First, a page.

One day I went hiking on the South Rim Trail and
stepped into a miracle.
Not my footprints (fossil footprints of an ancient creature whose name I did
not record; let's call him Leon).
The miracle had nothing to do with my footprints or
Leon's. Here's how I described it in my journal:
Grand Canyon Journal
Sunday 30 January 2011
You walk and breathe and walk and breathe. You breathe without thinking.
You're doing all your thinking and feeling with your eyes. The Canyon's
beside you and what you're thinking is how to mark this place on your soul
and make it matter. Make it rearrange your bone structure and your
metabolism. Make you get up in the morning for sunrise, which is some-
thing you've almost never done.
You're thinking these things and you're aware, on and off, that it's hurt-you
bright and that the innermost of the four layers you're wearing, the sweaty
one you thought you'd have to shed, is now essential in all this wind. You're
thinking that your hands are swollen from swinging as you walk, and too
cold at the same time.
You walk and breathe and walk and breathe. On a curve in the South Rim
Trail, tearing over low scrub oak silhouetted against the bright distance,
comes a gust screaming in. You don't know it's coming. It hasn't reached you
yet. Milliseconds before it arrives you stop walking and yawn, unexpectedly.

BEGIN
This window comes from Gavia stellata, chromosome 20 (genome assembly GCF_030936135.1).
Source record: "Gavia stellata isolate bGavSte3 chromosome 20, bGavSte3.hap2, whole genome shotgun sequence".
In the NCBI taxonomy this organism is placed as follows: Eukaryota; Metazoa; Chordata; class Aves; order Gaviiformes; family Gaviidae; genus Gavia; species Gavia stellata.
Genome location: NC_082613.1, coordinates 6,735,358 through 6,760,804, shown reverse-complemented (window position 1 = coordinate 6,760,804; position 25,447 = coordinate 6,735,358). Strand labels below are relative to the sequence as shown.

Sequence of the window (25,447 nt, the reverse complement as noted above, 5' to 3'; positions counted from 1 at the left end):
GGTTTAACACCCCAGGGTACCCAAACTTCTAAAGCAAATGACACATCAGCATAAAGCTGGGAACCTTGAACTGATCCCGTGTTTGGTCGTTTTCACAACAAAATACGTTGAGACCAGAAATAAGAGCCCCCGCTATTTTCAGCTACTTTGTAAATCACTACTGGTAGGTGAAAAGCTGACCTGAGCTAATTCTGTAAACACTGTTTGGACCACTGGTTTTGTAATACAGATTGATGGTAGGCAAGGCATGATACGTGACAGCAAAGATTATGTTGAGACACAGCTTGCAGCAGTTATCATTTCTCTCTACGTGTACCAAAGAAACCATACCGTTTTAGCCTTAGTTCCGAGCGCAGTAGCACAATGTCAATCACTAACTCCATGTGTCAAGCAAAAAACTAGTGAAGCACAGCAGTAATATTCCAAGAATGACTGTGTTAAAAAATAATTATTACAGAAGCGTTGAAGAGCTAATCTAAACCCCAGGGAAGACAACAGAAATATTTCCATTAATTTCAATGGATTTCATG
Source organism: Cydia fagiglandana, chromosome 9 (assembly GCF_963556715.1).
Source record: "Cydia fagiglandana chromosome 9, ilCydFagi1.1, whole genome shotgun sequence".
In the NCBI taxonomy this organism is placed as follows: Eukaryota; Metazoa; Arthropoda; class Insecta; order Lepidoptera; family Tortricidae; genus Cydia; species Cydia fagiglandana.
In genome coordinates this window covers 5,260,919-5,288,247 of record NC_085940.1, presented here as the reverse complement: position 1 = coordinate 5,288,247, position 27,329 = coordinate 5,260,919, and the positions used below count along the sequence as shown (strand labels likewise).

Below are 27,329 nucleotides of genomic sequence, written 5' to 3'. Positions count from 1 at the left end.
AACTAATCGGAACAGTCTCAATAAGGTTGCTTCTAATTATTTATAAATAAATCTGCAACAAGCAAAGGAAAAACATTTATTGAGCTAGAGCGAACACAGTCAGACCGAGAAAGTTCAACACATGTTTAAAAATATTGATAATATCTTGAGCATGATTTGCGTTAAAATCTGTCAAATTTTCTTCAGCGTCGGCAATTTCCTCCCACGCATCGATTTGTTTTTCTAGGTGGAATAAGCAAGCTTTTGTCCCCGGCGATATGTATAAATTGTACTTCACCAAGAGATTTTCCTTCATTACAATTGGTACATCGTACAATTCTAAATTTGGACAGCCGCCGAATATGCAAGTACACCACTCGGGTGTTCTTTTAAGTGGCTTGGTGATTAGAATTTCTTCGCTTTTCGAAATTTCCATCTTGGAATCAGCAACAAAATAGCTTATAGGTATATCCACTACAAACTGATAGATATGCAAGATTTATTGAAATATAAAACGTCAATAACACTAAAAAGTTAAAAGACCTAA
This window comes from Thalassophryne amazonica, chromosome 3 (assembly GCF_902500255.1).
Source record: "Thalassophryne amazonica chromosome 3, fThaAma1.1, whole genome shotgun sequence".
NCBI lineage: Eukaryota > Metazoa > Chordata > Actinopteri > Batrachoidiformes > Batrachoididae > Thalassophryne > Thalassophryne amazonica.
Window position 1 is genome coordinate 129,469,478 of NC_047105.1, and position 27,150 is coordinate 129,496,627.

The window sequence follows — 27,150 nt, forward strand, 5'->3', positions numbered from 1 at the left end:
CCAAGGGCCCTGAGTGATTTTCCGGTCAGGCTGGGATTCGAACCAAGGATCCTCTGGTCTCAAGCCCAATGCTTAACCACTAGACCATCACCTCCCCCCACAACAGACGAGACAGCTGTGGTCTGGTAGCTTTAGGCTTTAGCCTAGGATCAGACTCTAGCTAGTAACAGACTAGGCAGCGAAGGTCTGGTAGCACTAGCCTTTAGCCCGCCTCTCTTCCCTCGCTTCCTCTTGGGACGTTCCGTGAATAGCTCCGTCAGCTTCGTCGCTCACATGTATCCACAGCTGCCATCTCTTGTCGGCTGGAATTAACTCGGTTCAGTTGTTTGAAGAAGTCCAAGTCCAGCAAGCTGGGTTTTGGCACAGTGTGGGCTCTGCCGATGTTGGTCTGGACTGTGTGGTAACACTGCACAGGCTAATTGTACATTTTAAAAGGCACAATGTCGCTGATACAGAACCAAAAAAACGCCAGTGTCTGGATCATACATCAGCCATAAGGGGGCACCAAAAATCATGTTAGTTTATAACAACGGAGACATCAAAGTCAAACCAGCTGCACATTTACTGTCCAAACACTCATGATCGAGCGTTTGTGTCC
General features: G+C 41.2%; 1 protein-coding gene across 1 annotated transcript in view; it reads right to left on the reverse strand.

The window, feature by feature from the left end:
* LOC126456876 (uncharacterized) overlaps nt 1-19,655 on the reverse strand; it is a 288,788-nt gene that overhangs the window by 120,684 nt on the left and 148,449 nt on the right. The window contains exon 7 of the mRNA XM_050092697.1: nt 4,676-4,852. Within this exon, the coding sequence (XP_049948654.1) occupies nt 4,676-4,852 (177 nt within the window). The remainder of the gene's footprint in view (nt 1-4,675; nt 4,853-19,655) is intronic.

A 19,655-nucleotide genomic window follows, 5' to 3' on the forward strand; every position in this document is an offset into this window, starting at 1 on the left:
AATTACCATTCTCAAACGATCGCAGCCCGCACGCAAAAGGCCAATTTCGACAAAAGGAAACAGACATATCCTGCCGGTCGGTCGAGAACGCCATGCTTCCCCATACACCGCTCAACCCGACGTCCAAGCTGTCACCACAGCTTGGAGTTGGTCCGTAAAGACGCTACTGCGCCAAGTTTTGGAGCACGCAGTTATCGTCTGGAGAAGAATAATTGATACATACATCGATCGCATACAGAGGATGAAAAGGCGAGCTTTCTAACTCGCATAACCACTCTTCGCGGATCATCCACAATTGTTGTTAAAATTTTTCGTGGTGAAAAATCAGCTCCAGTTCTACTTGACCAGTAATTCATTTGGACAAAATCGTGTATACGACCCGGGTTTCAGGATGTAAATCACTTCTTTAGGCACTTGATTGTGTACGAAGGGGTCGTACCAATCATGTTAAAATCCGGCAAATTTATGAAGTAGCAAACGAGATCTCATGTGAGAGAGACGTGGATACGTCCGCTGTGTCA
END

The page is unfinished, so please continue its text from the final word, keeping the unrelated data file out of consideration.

Walking is tiring and you're on mile four, maybe five, and the wind has
wearied you. As you open your mouth and inhale--a big intake of sharp
January air--the wind hits you with a high-pitched, hollow, beautiful, fluted
And there's your miracle. You're startled out of your skin. For that portion
of that second, until your relentlessly logical, you-damn-well-wished-it-
wouldn't brain shatters the harmony, you and this place are the same thing.
You're startled because your lungs suddenly had superpowers and sucked
the air straight from the Canyon, and it came rushing to them with a
surprised yelp and it filled you to your soul's brim.
This really happens to you. It's a memory, it's not a fiction, not a metaphor.
For one split second of flawless harmony, the wind was inside you, not out.
You were this place.
These were some of the things I saw on my walk.
And I met these people, too, about 10 minutes before I yawned. They were all from Hawaii, and they were freezing.
The hike had got me thinking about scale: my lungs
sucking the air out of the Canyon. The shock of contrast
was what stayed with me. I wanted to print my shadow
shots in a way that was true to this place, that captured
the shock of scale and the immensity of erosion. And
the beauty of shadows. And I thought to myself, Hey,
self, why not print the shadow images on beach
pebbles? So much of the Canyon rock is lime and sand-
stone, products of ancient oceans...I decided when I got
home I would collect tiny white beach pebbles from the
Atlantic seaboard and print them with images of
thousand-feet-long black shadow streaks from the
Canyon. The results, together, might look lie abstract
Native American geometrics...
An idea that I haven't pursued: the shadows printed as musical
notes on a scale
This is more like it. A series of shadow-printed pebbles...